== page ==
My uncle a beautiful wife and a small child but he and his wife didn’t get along.  He didn’t want me at home around his wife while he was out at work so he took me to eat at the Catholic Children’s home every day.  Their son, who was two or three back then in 1946, became a famous singer in Hungary when he got older.

I helped him a lot and he took care of me but there was no future in the work and he didn’t like taking me to the Catholic Institution every day.  He asked me if I wanted to join a Zionist Jewish children’s home; At the time, I didn’t know what ‘Zionist‘ meant.  He said I could try it and if I didn’t like it I could leave.

So I moved into the children’s home in Budapest – it was Shomer Ha’Tzaeer – and I got a very very warm welcome.  After a day or two I felt at home and I decided to stay.  From there I decided Hungary’s not for me anymore and that I would move to Israel.

The home was all young people my age –  15-20 years old.  There were girls and boys.  We studied & worked and whatever money we earned went back to the home.  Jewish people would come and ask for different handy people to come do jobs so we went out to different work places. I worked in a jewelry factory making metal items and jewelry for a long time.  I polished and crafted metal.

We basically went wherever they sent us; the money we earned went into buying our clothing and food.  The idea of the home was to convince us that Zionism is the future of the Jewish people.

And for me, that’s what happened.

I ask him about God.  Did he believe in some sort of God?  Did he feel God had a hand in the Holocaust or in his fate specifically?

When I got out of the camp I had a lot of questions in my mind about God.  Like how could it have happened – all of it.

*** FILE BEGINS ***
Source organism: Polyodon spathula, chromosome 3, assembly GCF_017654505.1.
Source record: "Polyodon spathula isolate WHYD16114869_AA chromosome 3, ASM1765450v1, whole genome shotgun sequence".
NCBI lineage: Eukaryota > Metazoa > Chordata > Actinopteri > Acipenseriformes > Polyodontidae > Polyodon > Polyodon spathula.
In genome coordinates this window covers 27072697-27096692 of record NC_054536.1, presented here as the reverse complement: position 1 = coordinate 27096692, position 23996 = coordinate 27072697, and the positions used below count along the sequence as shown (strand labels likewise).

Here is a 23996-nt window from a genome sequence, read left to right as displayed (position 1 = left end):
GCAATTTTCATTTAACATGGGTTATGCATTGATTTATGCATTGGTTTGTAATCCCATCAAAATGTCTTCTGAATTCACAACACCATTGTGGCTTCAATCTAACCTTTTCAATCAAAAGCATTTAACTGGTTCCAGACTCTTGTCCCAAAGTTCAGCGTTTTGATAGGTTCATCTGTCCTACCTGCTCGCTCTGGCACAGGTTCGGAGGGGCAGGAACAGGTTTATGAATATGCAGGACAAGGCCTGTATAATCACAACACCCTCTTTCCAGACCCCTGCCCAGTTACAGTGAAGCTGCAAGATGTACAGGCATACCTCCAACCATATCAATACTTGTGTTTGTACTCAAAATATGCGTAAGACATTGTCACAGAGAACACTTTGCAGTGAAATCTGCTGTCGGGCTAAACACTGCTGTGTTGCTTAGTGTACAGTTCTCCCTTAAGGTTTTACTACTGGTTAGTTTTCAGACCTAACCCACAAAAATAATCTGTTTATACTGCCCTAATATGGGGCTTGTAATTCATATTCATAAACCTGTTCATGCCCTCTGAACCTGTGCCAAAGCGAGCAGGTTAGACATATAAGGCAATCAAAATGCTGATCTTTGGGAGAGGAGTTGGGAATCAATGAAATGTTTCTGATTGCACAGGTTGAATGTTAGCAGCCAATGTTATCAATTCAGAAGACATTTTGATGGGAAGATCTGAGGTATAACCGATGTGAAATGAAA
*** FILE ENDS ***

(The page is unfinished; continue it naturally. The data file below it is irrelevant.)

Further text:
I have no question that God saw to it that I made it through and that I got out or that hundreds and hundreds of times I was saved and that I managed to stay alive.  After the camps when I came home and saw that my grandparents and none of my relatives had come back, I questioned how all of this could have happened if a God exists.  And I spent time questioning.  But after a while it (my belief) came back; I always believe.


4 Responses to “Only the First Four Hurt: Part VI”

  1. steveyyz Says:

    Thanks for continuing with this series Stef. Both my children have attended lectures/classes with holocaust survivors who have come to the schools to give their first hand accounts of this time in our history. I am very moved by these stories and believe that they should be recorded for future generations.

  2. Cindy Says:

    I know I speak for the entire family when I tell you once again how very appreciative we are to you for taking on such a difficult task and, doing it so well. You are a very, very special person & truly loved for who you are.

    These stories are very hard to read, yet so important for us to know. You know the Kutas family – it doesn’t take much to bring tears to our eyes. These aren’t tears – a river is flowing, even as I write this. I guess dad conquered much of the evil through all of his love, generosity & kindness he gives to so many, especially his family.

  3. Peggy Weinreich Says:

    I know I am a little late in responding but better late than never. You are doing a great job of putting my father’s history into writing. It is unbelievable how little we had known about it. This is so important to all of us and all the coming generations. Steph thanks so much..